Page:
Here’s one I picked up along the way and have adapted it to many grammar-based lessons as well as general fluency lessons.
I first ask if they know what a Lie Detector is. Then I explain we don’t have such a machine in the room, but will have to use our gut feelings to find out when people in the class are lying.
1. Put the learners in groups of 2-4
2. Ask them to write 10 questions they want to ask their classmates in the target tense (works well for present simple, past simple, present perfect and some modal verbs such as “can”).
3. Circulate and check the grammar, help with vocabulary as necessary.
4. Next, choose one group to choose one PERSON from the class whom they want to ask FIVE of their questions.
5. The group asks the five questions and the learner who answers must spontaneously LIE to ONE of the questions and MUST tell the truth for the other four.
6. After the five questions have been asked, the group discusses out loud which answers they think were true or a lie and as a group they decide on one of the answers they think is the lie. They ask the person who was questioned if their assumption is correct. Some learners are good liars and this part is really fun for everyone!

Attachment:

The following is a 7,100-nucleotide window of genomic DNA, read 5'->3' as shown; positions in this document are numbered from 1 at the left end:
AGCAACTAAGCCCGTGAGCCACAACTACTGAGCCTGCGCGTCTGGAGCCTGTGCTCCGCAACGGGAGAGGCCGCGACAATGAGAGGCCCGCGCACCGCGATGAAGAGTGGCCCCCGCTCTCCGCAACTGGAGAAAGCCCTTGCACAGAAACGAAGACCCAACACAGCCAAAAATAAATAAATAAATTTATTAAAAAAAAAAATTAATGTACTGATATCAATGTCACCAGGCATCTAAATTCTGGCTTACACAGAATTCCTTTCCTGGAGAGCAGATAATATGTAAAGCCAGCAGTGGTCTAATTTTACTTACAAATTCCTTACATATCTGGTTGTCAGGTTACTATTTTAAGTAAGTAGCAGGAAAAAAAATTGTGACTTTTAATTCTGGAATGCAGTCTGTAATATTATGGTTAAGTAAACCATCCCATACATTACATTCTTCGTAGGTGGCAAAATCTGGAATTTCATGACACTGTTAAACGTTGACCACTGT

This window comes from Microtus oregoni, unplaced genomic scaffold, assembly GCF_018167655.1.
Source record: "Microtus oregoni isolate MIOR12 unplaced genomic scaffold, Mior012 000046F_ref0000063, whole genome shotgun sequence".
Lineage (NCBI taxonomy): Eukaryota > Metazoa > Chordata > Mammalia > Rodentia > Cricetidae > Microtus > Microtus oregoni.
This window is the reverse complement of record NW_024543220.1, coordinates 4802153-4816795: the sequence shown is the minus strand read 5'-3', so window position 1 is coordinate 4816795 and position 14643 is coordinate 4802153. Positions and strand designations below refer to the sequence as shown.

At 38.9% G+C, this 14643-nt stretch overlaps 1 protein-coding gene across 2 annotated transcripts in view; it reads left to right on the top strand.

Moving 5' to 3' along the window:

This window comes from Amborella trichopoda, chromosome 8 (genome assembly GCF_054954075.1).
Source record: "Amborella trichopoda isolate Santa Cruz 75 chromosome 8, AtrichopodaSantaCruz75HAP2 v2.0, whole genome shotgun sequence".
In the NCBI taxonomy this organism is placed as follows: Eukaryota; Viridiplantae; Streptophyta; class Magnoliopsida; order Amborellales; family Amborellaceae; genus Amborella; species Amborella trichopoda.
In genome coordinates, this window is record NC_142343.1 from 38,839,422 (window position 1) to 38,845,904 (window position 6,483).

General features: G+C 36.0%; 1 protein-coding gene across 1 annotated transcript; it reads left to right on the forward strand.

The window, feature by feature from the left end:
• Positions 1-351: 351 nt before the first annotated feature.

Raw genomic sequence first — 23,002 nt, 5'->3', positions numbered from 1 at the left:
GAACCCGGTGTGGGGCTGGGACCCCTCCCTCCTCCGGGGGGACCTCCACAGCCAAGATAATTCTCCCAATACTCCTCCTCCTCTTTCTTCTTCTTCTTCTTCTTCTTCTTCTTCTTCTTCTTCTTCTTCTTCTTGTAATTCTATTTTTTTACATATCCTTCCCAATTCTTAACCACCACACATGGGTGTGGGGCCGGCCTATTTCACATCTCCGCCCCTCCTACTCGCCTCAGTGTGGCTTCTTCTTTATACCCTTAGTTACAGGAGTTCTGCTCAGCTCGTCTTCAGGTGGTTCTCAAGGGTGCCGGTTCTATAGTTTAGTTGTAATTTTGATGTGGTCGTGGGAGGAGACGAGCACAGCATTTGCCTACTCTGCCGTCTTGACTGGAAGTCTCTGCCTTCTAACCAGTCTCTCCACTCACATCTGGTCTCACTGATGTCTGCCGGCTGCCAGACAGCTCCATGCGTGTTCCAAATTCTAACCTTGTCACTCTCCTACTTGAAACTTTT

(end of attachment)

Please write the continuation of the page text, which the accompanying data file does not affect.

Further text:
7. Then the next group chooses a person and the game continues. They may choose to change some questions spontaneously, which is fine (they often want to make the questions more provocative).
This exercise engages the learners on a variety of levels. As a group they create questions and decide on the grammar and vocabulary and discuss/negotiate while doing so. They write the questions and read them out loud. They listen and speak about the answers and most of all it is interesting and fun for the learners. They are not just creating language for the sake of creating language, but rather to USE it to communicate and learn. Always a winner!